IETF CCAMP Response to Liaison on MFA CNI
|From Contact||Matthew Bocci|
|To Contacts||Rao Cherukuri|
|Cc||CCAMP Mailing list
|Response Contact||Adrian Farrel
|Technical Contact||Adrian Farrel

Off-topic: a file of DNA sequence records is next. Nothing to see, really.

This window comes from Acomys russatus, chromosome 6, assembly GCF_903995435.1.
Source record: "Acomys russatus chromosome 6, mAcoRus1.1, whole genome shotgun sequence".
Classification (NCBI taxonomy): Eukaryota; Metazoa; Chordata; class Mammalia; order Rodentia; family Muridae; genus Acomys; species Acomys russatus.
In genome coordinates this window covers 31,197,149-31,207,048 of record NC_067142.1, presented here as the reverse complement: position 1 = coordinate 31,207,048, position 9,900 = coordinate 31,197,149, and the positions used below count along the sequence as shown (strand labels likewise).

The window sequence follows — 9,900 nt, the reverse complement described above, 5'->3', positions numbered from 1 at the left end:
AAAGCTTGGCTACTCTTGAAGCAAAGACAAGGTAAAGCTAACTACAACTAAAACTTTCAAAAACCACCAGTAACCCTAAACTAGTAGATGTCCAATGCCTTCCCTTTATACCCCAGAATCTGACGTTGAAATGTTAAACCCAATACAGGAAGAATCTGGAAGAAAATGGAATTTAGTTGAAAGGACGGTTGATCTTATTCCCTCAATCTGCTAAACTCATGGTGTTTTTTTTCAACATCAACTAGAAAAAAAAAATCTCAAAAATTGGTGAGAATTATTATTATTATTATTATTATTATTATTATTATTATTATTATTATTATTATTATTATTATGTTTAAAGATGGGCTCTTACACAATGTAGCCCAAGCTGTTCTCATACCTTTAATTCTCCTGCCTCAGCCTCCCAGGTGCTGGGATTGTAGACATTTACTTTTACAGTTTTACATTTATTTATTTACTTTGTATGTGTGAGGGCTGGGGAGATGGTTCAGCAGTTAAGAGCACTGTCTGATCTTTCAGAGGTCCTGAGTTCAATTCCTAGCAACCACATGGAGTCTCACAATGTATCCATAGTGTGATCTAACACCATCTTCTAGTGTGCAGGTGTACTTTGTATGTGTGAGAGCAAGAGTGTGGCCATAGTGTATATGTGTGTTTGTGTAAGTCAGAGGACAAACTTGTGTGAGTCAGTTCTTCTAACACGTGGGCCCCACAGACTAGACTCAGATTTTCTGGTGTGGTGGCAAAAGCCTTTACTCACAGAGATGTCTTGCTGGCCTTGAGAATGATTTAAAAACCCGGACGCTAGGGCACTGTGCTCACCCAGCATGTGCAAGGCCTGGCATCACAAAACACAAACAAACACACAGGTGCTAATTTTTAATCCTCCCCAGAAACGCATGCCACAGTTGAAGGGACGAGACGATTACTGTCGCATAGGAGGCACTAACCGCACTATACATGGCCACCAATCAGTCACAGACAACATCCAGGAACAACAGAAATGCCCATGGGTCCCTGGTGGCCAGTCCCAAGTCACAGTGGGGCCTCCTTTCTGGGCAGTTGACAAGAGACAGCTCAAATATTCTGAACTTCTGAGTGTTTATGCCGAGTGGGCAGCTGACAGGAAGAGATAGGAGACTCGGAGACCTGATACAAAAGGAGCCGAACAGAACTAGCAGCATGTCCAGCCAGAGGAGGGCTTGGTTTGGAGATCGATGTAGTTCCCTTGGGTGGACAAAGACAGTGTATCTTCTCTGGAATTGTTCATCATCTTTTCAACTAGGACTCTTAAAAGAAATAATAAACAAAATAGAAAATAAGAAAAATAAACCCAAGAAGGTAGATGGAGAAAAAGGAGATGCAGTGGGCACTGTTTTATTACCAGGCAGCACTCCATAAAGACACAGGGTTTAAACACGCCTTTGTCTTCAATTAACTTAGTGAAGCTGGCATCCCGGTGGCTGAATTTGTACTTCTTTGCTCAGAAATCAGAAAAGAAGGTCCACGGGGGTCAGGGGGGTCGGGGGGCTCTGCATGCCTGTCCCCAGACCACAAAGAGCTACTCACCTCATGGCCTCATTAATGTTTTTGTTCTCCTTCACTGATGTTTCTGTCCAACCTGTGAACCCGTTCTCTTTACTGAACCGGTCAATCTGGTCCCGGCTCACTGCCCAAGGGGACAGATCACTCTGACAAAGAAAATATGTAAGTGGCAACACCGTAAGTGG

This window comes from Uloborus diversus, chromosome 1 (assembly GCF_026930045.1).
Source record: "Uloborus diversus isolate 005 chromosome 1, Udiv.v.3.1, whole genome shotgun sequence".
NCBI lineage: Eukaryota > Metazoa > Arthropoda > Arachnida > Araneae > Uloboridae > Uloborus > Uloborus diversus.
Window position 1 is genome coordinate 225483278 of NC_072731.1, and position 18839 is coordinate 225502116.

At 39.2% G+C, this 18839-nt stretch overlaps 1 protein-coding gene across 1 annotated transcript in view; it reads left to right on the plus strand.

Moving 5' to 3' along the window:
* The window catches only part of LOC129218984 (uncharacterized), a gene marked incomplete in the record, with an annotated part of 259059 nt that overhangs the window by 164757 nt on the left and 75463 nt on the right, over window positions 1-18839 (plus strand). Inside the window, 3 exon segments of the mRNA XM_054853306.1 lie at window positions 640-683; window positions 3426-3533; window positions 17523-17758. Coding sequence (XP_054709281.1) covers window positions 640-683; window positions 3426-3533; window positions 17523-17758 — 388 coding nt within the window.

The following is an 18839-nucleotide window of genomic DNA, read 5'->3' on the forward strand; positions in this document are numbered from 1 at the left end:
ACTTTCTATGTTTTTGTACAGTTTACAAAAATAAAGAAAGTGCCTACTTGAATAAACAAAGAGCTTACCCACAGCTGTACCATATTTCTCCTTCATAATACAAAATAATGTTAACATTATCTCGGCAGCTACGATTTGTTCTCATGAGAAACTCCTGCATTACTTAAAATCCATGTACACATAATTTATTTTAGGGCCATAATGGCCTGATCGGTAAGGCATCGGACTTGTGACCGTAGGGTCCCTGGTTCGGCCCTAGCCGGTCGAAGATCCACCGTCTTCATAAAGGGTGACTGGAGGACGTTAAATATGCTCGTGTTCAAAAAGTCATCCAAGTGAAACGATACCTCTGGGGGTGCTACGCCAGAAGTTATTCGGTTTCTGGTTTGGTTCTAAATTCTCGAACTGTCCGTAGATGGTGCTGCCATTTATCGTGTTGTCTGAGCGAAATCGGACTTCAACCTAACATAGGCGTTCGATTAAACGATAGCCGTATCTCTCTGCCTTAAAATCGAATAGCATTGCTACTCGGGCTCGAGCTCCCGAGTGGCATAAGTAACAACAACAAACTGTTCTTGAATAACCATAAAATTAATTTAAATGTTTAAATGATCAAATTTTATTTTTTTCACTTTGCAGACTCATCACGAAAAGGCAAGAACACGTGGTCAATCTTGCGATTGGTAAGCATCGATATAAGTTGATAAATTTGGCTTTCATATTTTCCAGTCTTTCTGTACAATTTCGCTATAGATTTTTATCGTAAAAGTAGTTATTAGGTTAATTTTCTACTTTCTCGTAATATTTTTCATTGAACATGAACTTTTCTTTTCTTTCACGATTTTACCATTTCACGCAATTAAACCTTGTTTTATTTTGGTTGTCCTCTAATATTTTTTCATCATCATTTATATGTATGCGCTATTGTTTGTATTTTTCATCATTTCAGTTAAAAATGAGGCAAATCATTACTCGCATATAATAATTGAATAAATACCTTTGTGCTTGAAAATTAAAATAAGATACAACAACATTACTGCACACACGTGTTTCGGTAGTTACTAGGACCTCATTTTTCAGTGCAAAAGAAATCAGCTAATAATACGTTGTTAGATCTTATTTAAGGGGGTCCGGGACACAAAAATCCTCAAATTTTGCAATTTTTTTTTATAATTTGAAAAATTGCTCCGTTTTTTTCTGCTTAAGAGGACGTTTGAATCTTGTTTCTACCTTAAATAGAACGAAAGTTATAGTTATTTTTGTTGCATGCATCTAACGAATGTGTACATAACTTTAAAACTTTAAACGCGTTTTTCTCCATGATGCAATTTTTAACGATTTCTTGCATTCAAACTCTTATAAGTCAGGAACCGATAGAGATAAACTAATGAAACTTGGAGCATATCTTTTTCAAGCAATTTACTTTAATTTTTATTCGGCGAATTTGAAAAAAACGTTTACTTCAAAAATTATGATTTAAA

Dear Rao, Thank you very much for giving the CCAMP working group the opportunity to comment on the MFA's MPLS CNI specification. At this stage we have the following high-level comments that we request the MFA to consider and answer. Some of these comments are for clarification as we try to ramp-up on the requirements you are addressing. Others concern technical issues that we feel you should address before advancing this work. Best regards, Adrian Farrel and Deborah Brungard CCAMP Working Group Co-Chairs === We note that you have opted to define a new RSVP object to support a multi-class LSP following the rules for vendor private assignment as described in section 2.2 of RFC3936. We believe that you may have misinterpreted the purpose of vendor private extensions since such extensions are specifically not intended to interoperate, but you are attempting to define a specification directly for the purpose of interworking devices from different vendors. In your case it would seem to make more sense to define a standardized extension to the protocol. Should you decide that a standardized extension is better able to deliver the functionality that you require, we should like to draw your attention to draft-andersson-rtg-gmpls-change-06.txt that defines how other SDOs may influence the development of MPLS and GMPLS protocols within the IETF, and which is currently in IETF last call. The (G)MPLS suites of protocols have become popular among multiple SDOs resulting in a need for IETF to clarify it's role as the responsible SDO for (G)MPLS protocol extensions so as to prevent unnecessary replication of functionality and the resulting interoperability problems. 1. The document is marked as Straw Ballot Text. Can you tell us what that means the status of the work is? 2. We think that your use of terminology may be a little loose. In many cases, where you say "MPLS" you are probably referring to the data plane, and specifically a packet-switching data plane with an MPLS encapsulation. But in other cases, "MPLS" and "MPLS-TE" are synonymous and refer to a signaling/routing control plane using the MPLS-TE extensions to RSVP and to the two IGPs OSPF and IS-IS. In many cases you say "GMPLS-TE" which is not something we specifically recognise although we can assume that you mean simply "GMPLS". Sometimes, where you are trying to distinguish a TE LSP established using MPLS-TE from one set up using GMPLS you may intend to say "GMPLS TE-LSP" rather than "GMPLS-TE LSP". We feel that close attention to the terminology may help clarify the document. 3. Section 1.1 states: The purpose of this specification is to define an MPLS-based Client to Network Interconnect (CNI) for establishing GMPLS Traffic Engineered (TE) Label Switched Paths (LSPs). Can we assume that this means that the client-to-client LSPs are established using GMPLS protocols, but that the signaling within the core network is out of scope? Especially since section 1.2 states: At the CNI, it is not desirable to have the client equipment participate in the internal control protocols of the MPLS network. 4. Can you clarify why you have selected GMPLS protocols and not MPLS-TE protocols on which to build your CNI. We are not opposed to this, but are seeking to understand the choice. Perhaps the main reason is the requirement for bidirectional LSPs. 5. Can you clarify whether the core network is assumed to be PSC only? That is, for example, if the CNI encoding is POS, would it be acceptable for the PE and the rest of the core network to switch the LSP as TDM until the remote PE or even CE, or do you require that the PE must perform packet switching? If the PE must perform packet switching, is it still acceptable for the core LSP (PE-PE) to be switched at some other technology? 6. Section 1.3 states: Where the network uses MPLS-TE signaling, the PE routers are expected to perform the translation. It is our opinion that this translation is non-trivial and may be impossible for some of the GMPLS services that are available at the CNI. For example, supporting a bidirectional service over an MPLS-TE signaling network requires additional coordination between the end-points that is currently not available in the MPLS-TE extensions to RSVP-TE. From the following text in section 7.1, we assume that the PE may refuse a CNI request if it is unable to provide the required level of function. The transport network in the provider network is a GMPLS or MPLS-TE based packet switched network that must support request for uni-directional LSPs and may support requests for bi-directional LSPs 7. Section 2.1 The correct expansion of "GMPLS" is "Generalized Multiprotocol Label Switching". In view of you chosen expansion of "MPLS", you may prefer to show this as "Generalized Multi Protocol Label Switching". The correct expansion of "FEC" is "Forwarding Equivalence Class". 8. Section 7.2 states: The CE and PE nodes are inter-connected by point-to-point interfaces. The signaling channel is "in-band", i.e., the labeled packets share the same access connection as the RSVP-TE signaling. This is an acceptable, but not required, method of deploying GMPLS-based signaling. It is our suspicion reading this very short section that it is your intention to forbid the use of the IF_ID RSVP_HOP Object at the CNI. Can you confirm or deny this? 9. Section 7.3 states: A client need only know its own address, a reachable address of the adjacent PE-node, and know the address of any other client to which it wishes to connect. The addresses listed above must be configured on each client. A PE need only know (and track) the addresses on interfaces attached to clients, as well as the Node IDs of these attached clients. In addition, the IP/MPLS network needs to know reachability to the interface addresses and Node IDs of other PEs to which an attached client is permitted to connect. This appears to miss the fact that the client will address a CNI connection request to a remote client address. The local PE must, therefore, know how to route to these client addresses that are outside the core routing domain. Perhaps the final sentence should say CE not PE? But in 9.1.2 you have: When a PE receives a Path message from a client that contains no ERO indicating transit network selection, then the PE is responsible for progressing the Path message toward the destination. The progression of the Path message is beyond the scope of this specification. While the details are clearly out of scope, it *is* relevant to the definition of the CNI how the core acquires and distributes the client-side addressing information that is necessary for routing across the core. You will observe that the problem you are solving (including the fact that the client addresses may come from an address space that overlaps with the core address space) is similar to the L3VPN problem. 10. What is the expected behavior from the core network when an E-LSP is requested at the CNI? Can we assume that the expectation is that an appropriate E-LSP will also be established across the core so that Diffserv behavior will be performed along the whole length of the client-client connection, or is this not a requirement? If core Diffserv behavior is required, how will the core handle the presence of multiple classes? 11. You are correct to observe that the ERO is optional in GMPLS implementations (sections 9.1.1 and 9.1.2), however, since you are specifying a profile for use at the CNI, and since both the CE and the PE must be CNI-aware (i.e., you cannot simply use legacy implementations) you may find it convenient to mandate support of the ERO at the CNI. We believe that in practice all implementations support ERO. 12. In section 9.1.1 you have: The client populates the ERO object with only one sub-object containing an Autonomous System Number (ASN) representing a transit network beyond the originating service provider. The client equipment must set the ASN sub-object 'L' bit to 1, indicating a loose route. It is not completely clear what is meant by 'the originating service provider', but we assume that this refers to the network that the ingress PE belongs to. In this case, this ERO is malformed and will be rejected. The first sub-object of a received ERO must always define an abstract node that the receiver is a member of. See RFC 3209, section 188.8.131.52, point 1). 13. In section 9.4: PE next to a client receives a PathErr with Path_State_Removed from the network, it may in turn generate either a ResvTear or PathTear, whichever is applicable, to be sent to the client. There are no circumstances in which a PE receiving a PathErr with Path_State_Removed from the network would send PathTear to the client. It is unclear to us why you would specify that the CNI built on GMPLS might not use this standard GMPLS procedure. 14. In section 9.5.3: The Extended Classtype object is signaled in the Path message, and saved in the Path State Block (PSB) at every hop. We recommend that you simply state that the state is stored as every hop. The existence of a PSB is implementation- specific. Can you please clarify "at every hop". Are you expecting nodes in the core network to store this information. If so, you should note that the core nodes will not recognize the object class and will reject any messages carrying it. We also suggest that before progressing your own extensions for multi-class DSTE LSPs you should look at the existing work within the IETF: http://www.ietf.org/internet-drafts/draft-minei-diffserv-te-multi-class-02.txt. If this work is not adequate for your requirements, we would encourage you to work with its authors to produce a single standardized solution within the IETF. 15. In 9.5.4: An LSR that recognizes the Extended Classtype object and that receives a Path message which contains the Extended Classtype object but which does not contain a Label Request object or which does not have a session type of LSP_Tunnel_IPv4, must send a PathErr message towards the sender with the error code 'extended-classtype Error' and an error value of 'Unexpected Extended Classtype object'. These are defined below: Why do you define new parsing behavior for the absence of a Label Request object (by the way, you should say Generalized Label Request object, since this is GMPLS)? The absence of mandatory objects is already covered in RFC2205. 16. The error code defined in 9.5.4 is conformant with RFC 3936. You may wish to look at draft-swallow-rsvp-user-error-spec in case this gives you the ability to handle more detailed private error codes. Finally, we would like to refer you to draft-kumaki-ccamp-mpls-gmpls-interwork-reqts-01.txt and draft-ietf-ccamp-mpls-gmpls-interwork-fmwk-01.txt for the latest state of discussions in CCAMP with respect to interworking MPLS and GMPLS networks.